Energy providers from around the world, including the United States, Canada, and Japan, have reportedly been targeted by state-sponsored North Korean hacker group Lazarus, also known as APT38.
According to Cisco’s Talos Intelligence group (opens in new tab), the campaign intends to infiltrate organizations around the world in the interests of establishing long-term access and subsequently exfiltrating data of interest to the nation-state.
Although the precise targets have remained unnamed, the attacks once again show the threat that North Korea and Lazarus can pose via destabilization efforts.
How did the attack work?
According to Talos, this campaign involved the exploitation of vulnerabilities in the VMWare Horizon virtual desktop product to gain an initial foothold in targeted organizations.
After gaining successful entry into the targeted enterprise networks, the group then deployed custom malware implants including the HTML bots VSingle and YamaBot.
In addition to these known malware families, they also claimed to discover the use of a previously unknown malware implant called “MagicRAT.”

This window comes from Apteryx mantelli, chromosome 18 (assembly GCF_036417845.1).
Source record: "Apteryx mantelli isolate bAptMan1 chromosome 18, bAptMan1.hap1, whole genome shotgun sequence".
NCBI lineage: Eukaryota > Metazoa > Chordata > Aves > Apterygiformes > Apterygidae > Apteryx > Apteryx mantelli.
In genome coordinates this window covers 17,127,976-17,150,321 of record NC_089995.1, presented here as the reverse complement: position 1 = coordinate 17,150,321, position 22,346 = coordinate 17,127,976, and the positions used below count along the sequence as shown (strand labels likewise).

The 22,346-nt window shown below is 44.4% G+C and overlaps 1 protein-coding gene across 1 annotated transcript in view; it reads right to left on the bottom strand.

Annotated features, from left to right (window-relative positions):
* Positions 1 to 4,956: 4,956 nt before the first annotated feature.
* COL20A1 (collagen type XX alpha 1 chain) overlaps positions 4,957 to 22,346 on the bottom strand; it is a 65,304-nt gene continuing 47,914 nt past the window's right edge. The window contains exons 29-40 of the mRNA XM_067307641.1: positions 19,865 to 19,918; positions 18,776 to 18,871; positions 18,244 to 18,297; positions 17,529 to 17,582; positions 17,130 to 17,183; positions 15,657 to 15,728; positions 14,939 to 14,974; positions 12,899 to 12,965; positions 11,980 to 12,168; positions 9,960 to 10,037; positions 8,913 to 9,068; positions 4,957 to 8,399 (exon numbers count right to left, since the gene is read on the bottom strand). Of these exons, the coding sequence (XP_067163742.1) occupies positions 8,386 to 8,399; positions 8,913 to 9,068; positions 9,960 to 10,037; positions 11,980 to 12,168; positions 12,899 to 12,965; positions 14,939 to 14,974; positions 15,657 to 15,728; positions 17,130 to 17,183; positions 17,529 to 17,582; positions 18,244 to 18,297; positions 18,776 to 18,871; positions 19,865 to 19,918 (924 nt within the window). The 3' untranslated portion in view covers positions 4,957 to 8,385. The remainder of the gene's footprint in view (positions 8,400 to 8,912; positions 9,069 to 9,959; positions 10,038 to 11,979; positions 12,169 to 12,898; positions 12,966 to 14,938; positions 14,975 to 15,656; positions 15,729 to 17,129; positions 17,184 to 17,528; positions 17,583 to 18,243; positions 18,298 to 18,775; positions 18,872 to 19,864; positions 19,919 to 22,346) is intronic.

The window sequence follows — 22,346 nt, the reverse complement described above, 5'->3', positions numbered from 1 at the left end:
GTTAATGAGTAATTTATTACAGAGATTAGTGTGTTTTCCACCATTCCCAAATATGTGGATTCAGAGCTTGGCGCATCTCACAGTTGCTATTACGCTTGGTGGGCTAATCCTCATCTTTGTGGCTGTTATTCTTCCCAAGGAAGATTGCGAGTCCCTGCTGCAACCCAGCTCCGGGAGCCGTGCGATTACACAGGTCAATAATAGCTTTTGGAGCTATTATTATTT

Inital entry in the organizations was reportedly made using Log4Shell (CVE-2021-44228), a zero-day vulnerability in Log4j, a popular Java logging framework, which involves arbitrary code execution.
Cybersecurity company Tenable has previously dubbed Log4Shell “the single biggest, most critical vulnerability ever”.
This wouldn’t be the first time North Korea has been implicated in attacks on foreign powers; security researchers at Kaspersky Lab have linked North Korea to the Wannacry ransomware attack which disable 300,000 computers in 150 countries and caused the UK’s NHS unprecedented issues.
Since it was founded in 2010, the Lazarus group has certainly been keeping busy if nothing else. Lately, it’s been turning its attention towards the world of blockchains and DeFi.
Lazarus was linked to an attack on the Ronin sidechain worth $615 million, which powers the popular blockchain-integrated game Axie Infinity, which is known as one of the largest DefI hacks to date.
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